The episode that led to the newsroom being set on fire began with a prank and ended with ax-wielding firemen running up the stairs and bursting into the second-floor quarters of The Knoxville Journal.
Involved were several copy editors, the wire editor, the news editor, the political reporter, and, most prominently, the city-hall reporter.
The result included scorched ceiling tiles, half-burned stories that were destined to run in the paper and were now thoroughly drenched by the contents of a fire extinguisher, an empty gallon rubber-cement can, and a half-soaked political reporter. And, after the fire department’s departure, an embarrassed telephone call to the managing editor.
The episode occurred in the late 1960s, an era at the Journal when the staff consisted of grizzled newspaper characters augmented with college kids willing to work cheap. I was one of the latter.
The veterans included city-hall reporter Ron McMahan, notorious for keeping a desk overrun with newspapers, clippings, wadded carbon paper, Blue Circle bags and shriveled fries left from weeks-old meals, an ashtray full of cigarette butts, and other unidentifiable bits of detritus.
McMahan’s office domain was next to the horseshoe-shaped copy desk, the hub of the newsroom, which was peopled primarily by the aforementioned grizzled veterans. Coffee fueled most of the staff, and on any given night, at least two of the copy editors would augment the caffeine with beverages containing alcohol.
The news editor sat in the slot of the copy desk, with six editors seated around the outside edge. The wire editor, Bob Adams, occupied the seat at the end closest to the room where the Associated Press machines clattered out the latest world developments.
The copy editors and some of the reporters periodically admonished McMahan to clean up his desk, pointing out that the cockroaches housed in the empty hamburger bags were widening their food-search circles to include the neighboring work stations.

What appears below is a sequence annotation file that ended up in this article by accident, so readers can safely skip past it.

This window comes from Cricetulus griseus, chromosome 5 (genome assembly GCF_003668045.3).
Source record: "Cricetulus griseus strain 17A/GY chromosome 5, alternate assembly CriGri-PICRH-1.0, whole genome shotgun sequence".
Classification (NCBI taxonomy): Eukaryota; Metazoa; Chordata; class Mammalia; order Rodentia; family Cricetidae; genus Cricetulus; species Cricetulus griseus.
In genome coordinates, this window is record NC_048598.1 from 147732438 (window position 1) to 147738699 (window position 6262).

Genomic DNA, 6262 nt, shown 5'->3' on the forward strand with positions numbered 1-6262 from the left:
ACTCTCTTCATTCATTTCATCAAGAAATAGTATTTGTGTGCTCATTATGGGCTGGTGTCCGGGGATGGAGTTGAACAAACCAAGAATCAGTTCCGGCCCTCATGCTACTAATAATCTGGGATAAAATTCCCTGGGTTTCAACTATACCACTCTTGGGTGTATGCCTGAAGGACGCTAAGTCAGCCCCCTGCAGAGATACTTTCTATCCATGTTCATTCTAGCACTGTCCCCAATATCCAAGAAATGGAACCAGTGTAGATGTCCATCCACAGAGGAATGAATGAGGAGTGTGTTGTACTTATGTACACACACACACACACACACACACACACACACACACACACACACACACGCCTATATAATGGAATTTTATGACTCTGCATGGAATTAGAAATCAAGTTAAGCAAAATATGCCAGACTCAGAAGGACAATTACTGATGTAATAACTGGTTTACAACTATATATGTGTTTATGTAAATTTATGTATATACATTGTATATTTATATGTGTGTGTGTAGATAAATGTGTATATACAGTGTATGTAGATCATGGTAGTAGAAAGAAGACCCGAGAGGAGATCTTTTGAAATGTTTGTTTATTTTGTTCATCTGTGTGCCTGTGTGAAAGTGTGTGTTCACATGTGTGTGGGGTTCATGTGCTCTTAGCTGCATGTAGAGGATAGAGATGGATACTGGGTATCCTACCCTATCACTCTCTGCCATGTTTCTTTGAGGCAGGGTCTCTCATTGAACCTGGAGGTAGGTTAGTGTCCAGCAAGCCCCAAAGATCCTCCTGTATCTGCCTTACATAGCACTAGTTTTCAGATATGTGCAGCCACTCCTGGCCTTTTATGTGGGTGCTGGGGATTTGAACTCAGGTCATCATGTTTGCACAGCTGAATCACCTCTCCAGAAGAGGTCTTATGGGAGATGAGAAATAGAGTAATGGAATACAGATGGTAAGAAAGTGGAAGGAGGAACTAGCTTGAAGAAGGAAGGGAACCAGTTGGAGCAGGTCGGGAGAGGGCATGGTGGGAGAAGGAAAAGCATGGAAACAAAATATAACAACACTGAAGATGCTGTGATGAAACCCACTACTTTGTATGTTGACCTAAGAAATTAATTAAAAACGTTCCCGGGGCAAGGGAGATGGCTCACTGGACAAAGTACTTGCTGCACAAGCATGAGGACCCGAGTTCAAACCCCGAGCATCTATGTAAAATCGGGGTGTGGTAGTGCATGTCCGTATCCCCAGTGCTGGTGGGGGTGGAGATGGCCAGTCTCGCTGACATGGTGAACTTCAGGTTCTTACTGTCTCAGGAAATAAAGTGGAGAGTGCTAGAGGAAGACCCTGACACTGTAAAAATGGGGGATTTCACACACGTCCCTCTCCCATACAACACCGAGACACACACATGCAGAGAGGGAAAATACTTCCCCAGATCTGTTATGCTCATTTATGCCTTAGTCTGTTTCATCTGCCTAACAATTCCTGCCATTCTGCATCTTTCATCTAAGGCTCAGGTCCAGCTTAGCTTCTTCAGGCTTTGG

Most of the time McMahan ignored his neighbors’ comments, but a couple of times a year the mess would become unbearable even to him. He would then delegate a copy clerk to clean up his desk. “Throw away everything except the clippings,” he would say.
The fire episode followed one such tidy-up. As McMahan beamed at his newly cleaned desk, he compared it to the mess of the copy desk, covered with stories and ripped-up newspaper pages and pica poles and glue pots.
Then he went to dinner. And the copy editors went to work.
Within minutes, McMahan’s desk was trashed: wadded up newspaper pages, carbon paper, rubber cement puddles decorated with shavings from pencil sharpeners and the contents of ash trays. The copy clerk who had cleaned the desk tried to stop the desecration, but finally fled to the Blue Circle up the street, wisely deciding to take a dinner hour of his own.
When McMahan returned he took one look at his desk and walked back to the storage closet, returning with a one-gallon can of rubber cement. He uncapped the can, climbed on top of the copy desk and walked around it pouring rubber cement over everything, including wire photos and stories destined for the upcoming Four Star edition.
Just as McMahan jumped down, Adams emerged from the wire room and saw the glint of the rubber cement on the desk in front of his chair. And someone said, “Whatever you do, Bob, don’t strike a match.”
Naturally, that’s what he did.
The glue went all around the horseshoe and, in an instant, so did the flames.
As everyone jumped back, one reporter had the presence to phone the fire department and another grabbed the fire extinguisher from the wall and started working on the flames. Political reporter Ralph Griffith, seeing humor in the situation, began laughing in his annoying high-pitched cackle. He, too, was hosed with the extinguisher.
By the time the firemen arrived, the flames were out and the copy desk crew was trying to salvage what they could of the Four Star stories and photos.
And the slot man, news editor Byron Drinnon, was busy on the phone with managing editor Steve Humphrey. He had the difficult task of explaining to Humphrey why his hand-delivered copy of the Four Star was going to be late.
Chris Wohlwend's Restless Native addresses the characters and absurdities of Knoxville, as well as the lessons learned pursuing the newspaper trade during the tumult that was the 1960s. He spent 35 years working for newspapers and magazines in Miami, Charlotte, Louisville, Dallas, Kansas City, and Atlanta. As an editor, he was involved in winning several national awards. He returned to Knoxville in the late 1990s and now teaches journalism part-time at the University of Tennessee. His freelance pieces have appeared in The New York Times, The Boston Globe, The Philadelphia Inquirer, and numerous other publications.
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